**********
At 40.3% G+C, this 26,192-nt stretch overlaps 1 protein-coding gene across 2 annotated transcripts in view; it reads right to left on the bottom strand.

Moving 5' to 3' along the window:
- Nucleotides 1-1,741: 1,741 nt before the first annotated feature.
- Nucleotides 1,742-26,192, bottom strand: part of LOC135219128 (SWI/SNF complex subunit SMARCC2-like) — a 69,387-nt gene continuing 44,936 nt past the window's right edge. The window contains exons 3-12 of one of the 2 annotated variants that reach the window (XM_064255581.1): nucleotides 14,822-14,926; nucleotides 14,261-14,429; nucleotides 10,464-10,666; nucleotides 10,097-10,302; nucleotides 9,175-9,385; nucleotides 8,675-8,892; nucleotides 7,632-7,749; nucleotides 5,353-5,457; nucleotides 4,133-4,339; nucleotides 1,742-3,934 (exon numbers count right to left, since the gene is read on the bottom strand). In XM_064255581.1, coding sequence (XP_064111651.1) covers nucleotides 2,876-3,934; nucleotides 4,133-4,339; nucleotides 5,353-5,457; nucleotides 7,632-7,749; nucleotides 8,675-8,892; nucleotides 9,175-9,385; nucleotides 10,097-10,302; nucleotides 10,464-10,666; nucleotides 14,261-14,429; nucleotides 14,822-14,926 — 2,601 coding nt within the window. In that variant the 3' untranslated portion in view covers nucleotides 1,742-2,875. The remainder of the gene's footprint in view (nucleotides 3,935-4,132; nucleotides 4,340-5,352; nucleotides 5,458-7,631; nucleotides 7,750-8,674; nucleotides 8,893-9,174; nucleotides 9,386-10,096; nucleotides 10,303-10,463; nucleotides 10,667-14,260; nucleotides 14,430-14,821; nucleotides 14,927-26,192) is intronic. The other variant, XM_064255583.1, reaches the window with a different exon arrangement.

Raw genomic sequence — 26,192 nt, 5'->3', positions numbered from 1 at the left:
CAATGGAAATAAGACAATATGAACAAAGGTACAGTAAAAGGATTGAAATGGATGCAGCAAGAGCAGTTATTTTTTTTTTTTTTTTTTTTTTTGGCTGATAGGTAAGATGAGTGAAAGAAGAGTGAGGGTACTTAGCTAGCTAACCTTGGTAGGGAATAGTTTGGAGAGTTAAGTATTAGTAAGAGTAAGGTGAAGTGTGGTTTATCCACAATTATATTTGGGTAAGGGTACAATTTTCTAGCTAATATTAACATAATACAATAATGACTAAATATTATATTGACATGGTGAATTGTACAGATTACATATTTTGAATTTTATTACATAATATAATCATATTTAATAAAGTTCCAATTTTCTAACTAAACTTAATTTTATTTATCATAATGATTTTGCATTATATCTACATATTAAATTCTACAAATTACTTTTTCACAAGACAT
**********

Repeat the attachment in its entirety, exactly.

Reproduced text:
At 40.3% G+C, this 26,192-nt stretch overlaps 1 protein-coding gene across 2 annotated transcripts in view; it reads right to left on the bottom strand.

Moving 5' to 3' along the window:
- Nucleotides 1-1,741: 1,741 nt before the first annotated feature.
- Nucleotides 1,742-26,192, bottom strand: part of LOC135219128 (SWI/SNF complex subunit SMARCC2-like) — a 69,387-nt gene continuing 44,936 nt past the window's right edge. The window contains exons 3-12 of one of the 2 annotated variants that reach the window (XM_064255581.1): nucleotides 14,822-14,926; nucleotides 14,261-14,429; nucleotides 10,464-10,666; nucleotides 10,097-10,302; nucleotides 9,175-9,385; nucleotides 8,675-8,892; nucleotides 7,632-7,749; nucleotides 5,353-5,457; nucleotides 4,133-4,339; nucleotides 1,742-3,934 (exon numbers count right to left, since the gene is read on the bottom strand). In XM_064255581.1, coding sequence (XP_064111651.1) covers nucleotides 2,876-3,934; nucleotides 4,133-4,339; nucleotides 5,353-5,457; nucleotides 7,632-7,749; nucleotides 8,675-8,892; nucleotides 9,175-9,385; nucleotides 10,097-10,302; nucleotides 10,464-10,666; nucleotides 14,261-14,429; nucleotides 14,822-14,926 — 2,601 coding nt within the window. In that variant the 3' untranslated portion in view covers nucleotides 1,742-2,875. The remainder of the gene's footprint in view (nucleotides 3,935-4,132; nucleotides 4,340-5,352; nucleotides 5,458-7,631; nucleotides 7,750-8,674; nucleotides 8,893-9,174; nucleotides 9,386-10,096; nucleotides 10,303-10,463; nucleotides 10,667-14,260; nucleotides 14,430-14,821; nucleotides 14,927-26,192) is intronic. The other variant, XM_064255583.1, reaches the window with a different exon arrangement.

Raw genomic sequence — 26,192 nt, 5'->3', positions numbered from 1 at the left:
CAATGGAAATAAGACAATATGAACAAAGGTACAGTAAAAGGATTGAAATGGATGCAGCAAGAGCAGTTATTTTTTTTTTTTTTTTTTTTTTTGGCTGATAGGTAAGATGAGTGAAAGAAGAGTGAGGGTACTTAGCTAGCTAACCTTGGTAGGGAATAGTTTGGAGAGTTAAGTATTAGTAAGAGTAAGGTGAAGTGTGGTTTATCCACAATTATATTTGGGTAAGGGTACAATTTTCTAGCTAATATTAACATAATACAATAATGACTAAATATTATATTGACATGGTGAATTGTACAGATTACATATTTTGAATTTTATTACATAATATAATCATATTTAATAAAGTTCCAATTTTCTAACTAAACTTAATTTTATTTATCATAATGATTTTGCATTATATCTACATATTAAATTCTACAAATTACTTTTTCACAAGACAT